In a Colorado Politics column (4), the impact of Colorado’s Millennials on the 2012 election is described:
Millennials Moving Colorado to the Left
Although Colorado remains competitive between the two main political parties, with candidates representing both parties winning statewide races and splitting control of the state legislature, the state has, in fact, moved at least two points to the Democratic side of the scale since 2006. This is most clearly shown in terms of registration and voter behavior in presidential elections. Republicans have lost their registration advantage. Voters not affiliated with a party are now the largest political group in the state, and polling shows that they skew younger and somewhat more liberal and Democratic. The presidential races since 1996 offer evidence that Colorado has shifted to the Democratic side with Barack Obama’s elections, and has remained in that camp through Hillary Clinton’s win in the state during the 2016 presidential election.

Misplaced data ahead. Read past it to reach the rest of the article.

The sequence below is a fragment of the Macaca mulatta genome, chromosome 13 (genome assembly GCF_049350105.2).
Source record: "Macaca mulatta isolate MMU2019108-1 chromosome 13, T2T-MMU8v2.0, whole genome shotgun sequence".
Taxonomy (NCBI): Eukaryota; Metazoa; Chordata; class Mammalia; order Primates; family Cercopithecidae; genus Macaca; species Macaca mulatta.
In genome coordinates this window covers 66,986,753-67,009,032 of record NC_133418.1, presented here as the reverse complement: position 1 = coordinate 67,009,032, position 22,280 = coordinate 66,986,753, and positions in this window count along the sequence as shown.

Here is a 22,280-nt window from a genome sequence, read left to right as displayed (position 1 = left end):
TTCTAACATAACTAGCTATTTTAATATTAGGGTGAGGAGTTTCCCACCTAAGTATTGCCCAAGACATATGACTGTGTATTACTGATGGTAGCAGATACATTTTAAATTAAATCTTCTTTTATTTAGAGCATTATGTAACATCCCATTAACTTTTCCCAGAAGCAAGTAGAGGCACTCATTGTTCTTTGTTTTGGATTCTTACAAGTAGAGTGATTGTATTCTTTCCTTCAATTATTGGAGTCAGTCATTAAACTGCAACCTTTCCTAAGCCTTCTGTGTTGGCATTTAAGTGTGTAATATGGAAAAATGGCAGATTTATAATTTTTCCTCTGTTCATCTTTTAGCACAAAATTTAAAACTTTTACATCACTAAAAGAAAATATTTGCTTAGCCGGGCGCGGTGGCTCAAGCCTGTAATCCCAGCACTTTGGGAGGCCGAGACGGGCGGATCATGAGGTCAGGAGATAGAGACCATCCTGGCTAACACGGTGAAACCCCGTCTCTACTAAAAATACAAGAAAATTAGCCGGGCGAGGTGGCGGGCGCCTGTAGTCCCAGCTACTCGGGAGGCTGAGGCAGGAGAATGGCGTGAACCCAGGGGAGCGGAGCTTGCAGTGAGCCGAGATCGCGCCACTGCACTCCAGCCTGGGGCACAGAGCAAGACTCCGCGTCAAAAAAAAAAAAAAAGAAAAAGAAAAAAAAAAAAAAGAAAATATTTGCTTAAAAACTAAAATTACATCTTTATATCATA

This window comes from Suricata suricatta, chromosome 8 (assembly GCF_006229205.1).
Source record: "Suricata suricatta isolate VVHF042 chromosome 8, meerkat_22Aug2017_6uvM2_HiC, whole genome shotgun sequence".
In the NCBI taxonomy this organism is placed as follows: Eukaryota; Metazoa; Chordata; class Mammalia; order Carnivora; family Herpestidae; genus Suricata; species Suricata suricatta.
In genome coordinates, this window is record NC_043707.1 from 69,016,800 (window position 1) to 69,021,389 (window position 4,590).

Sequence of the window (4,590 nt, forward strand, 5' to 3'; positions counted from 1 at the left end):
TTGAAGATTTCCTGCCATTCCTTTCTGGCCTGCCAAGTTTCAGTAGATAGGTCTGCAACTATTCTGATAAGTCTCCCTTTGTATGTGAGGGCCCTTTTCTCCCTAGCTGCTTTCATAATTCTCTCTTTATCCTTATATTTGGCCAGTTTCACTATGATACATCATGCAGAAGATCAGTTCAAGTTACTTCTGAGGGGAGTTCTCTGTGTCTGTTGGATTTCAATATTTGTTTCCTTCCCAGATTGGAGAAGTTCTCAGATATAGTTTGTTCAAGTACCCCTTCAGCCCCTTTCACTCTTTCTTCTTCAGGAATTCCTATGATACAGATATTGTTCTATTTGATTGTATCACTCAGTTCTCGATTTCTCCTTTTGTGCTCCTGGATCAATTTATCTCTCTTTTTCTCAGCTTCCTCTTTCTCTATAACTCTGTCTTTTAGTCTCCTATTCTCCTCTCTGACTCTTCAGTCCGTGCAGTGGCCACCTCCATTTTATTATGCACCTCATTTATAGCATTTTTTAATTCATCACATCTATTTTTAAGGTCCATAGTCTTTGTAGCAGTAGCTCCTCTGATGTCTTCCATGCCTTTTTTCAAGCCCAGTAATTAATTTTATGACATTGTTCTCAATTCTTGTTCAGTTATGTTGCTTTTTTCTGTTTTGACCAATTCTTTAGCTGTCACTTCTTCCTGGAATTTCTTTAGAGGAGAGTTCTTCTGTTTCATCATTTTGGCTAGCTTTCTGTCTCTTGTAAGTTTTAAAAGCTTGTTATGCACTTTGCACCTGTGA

One reason for the shift is that voters under 35 years old are flooding the voter rolls nationally and, when motivated to vote, are changing the politics of the country and Colorado.
Millennials have now overtaken Baby Boomers as the largest population cohort, and as they register and turn out to vote, they will become the dominant voting bloc by the 2020 presidential election. In 2016 presidential election polls conducted by the Crossley Center for Public Opinion Research at the University of Denver’s Korbel School, Colorado’s Millennials distinguished themselves with a number of characteristics. More